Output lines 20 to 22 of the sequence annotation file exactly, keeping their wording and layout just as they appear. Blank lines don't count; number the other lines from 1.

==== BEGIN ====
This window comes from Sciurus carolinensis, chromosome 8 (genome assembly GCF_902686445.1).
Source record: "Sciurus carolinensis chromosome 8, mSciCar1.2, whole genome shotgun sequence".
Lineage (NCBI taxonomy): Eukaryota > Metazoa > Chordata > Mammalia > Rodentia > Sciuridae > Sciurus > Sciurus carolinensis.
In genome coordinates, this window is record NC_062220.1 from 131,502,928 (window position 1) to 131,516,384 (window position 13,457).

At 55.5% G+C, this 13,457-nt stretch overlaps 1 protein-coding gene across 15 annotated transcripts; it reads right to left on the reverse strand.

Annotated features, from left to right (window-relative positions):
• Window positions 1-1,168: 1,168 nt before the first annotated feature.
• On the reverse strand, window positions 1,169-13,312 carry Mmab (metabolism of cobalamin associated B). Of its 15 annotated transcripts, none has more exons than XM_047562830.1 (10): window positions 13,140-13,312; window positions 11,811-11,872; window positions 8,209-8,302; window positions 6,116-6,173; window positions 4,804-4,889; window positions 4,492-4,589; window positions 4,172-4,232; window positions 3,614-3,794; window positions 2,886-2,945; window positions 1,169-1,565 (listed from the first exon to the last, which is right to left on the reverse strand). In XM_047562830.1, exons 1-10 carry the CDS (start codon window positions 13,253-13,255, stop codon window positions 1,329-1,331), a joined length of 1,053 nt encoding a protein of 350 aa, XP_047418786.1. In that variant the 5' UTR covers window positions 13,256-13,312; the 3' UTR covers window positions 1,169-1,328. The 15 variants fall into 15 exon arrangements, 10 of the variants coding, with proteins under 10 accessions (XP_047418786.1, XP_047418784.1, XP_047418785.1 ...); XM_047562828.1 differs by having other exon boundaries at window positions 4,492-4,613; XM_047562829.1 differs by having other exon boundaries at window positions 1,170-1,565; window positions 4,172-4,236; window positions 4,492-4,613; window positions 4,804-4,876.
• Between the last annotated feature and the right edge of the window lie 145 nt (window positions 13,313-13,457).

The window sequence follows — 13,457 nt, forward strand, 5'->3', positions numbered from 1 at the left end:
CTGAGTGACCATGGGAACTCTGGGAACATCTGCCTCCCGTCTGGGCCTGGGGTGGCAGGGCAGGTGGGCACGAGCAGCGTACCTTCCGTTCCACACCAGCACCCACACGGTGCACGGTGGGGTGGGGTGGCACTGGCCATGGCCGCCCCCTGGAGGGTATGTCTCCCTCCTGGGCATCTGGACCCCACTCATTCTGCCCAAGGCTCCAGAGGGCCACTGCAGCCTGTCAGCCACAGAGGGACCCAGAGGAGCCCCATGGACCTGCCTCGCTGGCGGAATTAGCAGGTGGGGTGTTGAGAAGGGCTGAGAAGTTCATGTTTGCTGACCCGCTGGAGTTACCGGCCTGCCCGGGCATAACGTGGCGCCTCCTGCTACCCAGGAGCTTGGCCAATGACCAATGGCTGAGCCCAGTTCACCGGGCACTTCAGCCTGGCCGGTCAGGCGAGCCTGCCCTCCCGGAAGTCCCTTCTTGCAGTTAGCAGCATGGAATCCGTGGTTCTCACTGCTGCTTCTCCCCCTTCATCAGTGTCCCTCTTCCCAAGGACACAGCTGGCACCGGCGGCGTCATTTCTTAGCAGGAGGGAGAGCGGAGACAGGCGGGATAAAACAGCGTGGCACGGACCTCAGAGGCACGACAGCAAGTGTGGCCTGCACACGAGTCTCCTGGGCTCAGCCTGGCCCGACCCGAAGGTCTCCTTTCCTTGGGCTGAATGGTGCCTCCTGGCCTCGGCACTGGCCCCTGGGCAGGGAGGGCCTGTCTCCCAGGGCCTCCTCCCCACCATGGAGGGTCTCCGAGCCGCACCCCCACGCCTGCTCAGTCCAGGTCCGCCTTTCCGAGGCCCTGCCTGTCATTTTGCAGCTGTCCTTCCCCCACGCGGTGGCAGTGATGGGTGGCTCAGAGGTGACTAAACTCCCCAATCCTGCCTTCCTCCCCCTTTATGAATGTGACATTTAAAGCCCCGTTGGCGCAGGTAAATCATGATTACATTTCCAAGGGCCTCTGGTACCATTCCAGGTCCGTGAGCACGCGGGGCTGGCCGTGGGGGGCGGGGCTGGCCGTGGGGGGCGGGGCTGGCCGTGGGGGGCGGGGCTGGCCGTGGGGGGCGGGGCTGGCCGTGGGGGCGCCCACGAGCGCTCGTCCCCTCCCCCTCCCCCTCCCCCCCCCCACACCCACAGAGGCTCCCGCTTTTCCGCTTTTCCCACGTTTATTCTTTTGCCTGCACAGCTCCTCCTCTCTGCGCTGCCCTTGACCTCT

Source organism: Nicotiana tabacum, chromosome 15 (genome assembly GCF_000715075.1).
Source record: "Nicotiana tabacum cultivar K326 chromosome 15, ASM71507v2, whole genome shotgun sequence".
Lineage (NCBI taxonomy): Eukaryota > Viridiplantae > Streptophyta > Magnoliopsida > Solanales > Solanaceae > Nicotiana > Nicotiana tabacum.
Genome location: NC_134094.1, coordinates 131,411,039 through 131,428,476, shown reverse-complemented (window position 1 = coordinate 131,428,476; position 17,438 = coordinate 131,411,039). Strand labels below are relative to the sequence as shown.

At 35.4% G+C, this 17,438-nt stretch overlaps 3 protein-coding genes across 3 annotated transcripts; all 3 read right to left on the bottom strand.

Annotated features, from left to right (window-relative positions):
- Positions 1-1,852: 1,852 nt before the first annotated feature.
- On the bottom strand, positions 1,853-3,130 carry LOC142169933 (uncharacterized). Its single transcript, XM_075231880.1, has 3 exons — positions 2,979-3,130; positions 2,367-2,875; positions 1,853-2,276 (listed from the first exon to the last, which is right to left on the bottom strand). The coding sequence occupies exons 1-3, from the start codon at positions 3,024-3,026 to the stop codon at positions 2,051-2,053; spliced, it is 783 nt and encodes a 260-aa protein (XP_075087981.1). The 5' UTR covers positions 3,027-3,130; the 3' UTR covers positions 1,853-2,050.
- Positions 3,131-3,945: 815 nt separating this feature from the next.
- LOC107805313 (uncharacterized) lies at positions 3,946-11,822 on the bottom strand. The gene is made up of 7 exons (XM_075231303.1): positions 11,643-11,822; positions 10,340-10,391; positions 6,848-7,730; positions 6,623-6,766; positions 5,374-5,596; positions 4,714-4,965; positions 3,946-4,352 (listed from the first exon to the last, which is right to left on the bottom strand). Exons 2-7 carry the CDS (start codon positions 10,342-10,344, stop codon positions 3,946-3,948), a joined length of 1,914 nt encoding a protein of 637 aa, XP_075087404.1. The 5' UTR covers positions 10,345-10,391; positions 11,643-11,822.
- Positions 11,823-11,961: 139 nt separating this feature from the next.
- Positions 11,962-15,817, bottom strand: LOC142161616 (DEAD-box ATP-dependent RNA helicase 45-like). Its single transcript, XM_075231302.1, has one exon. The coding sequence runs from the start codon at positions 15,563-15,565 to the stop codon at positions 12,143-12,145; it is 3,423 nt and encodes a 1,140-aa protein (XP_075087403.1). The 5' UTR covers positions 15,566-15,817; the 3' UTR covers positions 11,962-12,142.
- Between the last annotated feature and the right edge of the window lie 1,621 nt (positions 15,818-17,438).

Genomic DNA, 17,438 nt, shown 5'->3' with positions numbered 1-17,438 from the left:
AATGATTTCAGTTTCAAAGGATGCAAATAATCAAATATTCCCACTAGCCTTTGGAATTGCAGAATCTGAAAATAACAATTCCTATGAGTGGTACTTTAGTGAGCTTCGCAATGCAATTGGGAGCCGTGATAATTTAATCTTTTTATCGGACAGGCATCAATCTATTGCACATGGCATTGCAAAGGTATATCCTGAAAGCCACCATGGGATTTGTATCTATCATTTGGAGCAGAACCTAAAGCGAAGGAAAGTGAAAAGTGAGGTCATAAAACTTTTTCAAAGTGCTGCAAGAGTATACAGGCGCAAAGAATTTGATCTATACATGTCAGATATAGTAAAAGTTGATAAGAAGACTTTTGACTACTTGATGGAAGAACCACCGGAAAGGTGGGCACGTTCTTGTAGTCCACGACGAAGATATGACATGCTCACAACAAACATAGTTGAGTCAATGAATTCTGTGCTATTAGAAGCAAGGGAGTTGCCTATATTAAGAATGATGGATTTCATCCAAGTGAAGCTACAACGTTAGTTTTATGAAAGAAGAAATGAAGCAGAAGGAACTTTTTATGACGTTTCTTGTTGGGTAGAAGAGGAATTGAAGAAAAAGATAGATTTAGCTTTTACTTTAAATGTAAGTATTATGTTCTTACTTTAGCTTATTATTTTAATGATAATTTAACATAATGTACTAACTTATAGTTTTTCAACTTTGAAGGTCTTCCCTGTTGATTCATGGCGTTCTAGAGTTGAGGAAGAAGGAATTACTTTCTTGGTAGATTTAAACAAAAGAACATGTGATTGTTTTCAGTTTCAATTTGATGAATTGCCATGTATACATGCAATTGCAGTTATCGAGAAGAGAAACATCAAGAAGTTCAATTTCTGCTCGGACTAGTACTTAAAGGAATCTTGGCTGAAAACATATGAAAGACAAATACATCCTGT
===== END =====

- Positions 3,131-3,945: 815 nt separating this feature from the next.
- LOC107805313 (uncharacterized) lies at positions 3,946-11,822 on the bottom strand. The gene is made up of 7 exons (XM_075231303.1): positions 11,643-11,822; positions 10,340-10,391; positions 6,848-7,730; positions 6,623-6,766; positions 5,374-5,596; positions 4,714-4,965; positions 3,946-4,352 (listed from the first exon to the last, which is right to left on the bottom strand). Exons 2-7 carry the CDS (start codon positions 10,342-10,344, stop codon positions 3,946-3,948), a joined length of 1,914 nt encoding a protein of 637 aa, XP_075087404.1. The 5' UTR covers positions 10,345-10,391; positions 11,643-11,822.
- Positions 11,823-11,961: 139 nt separating this feature from the next.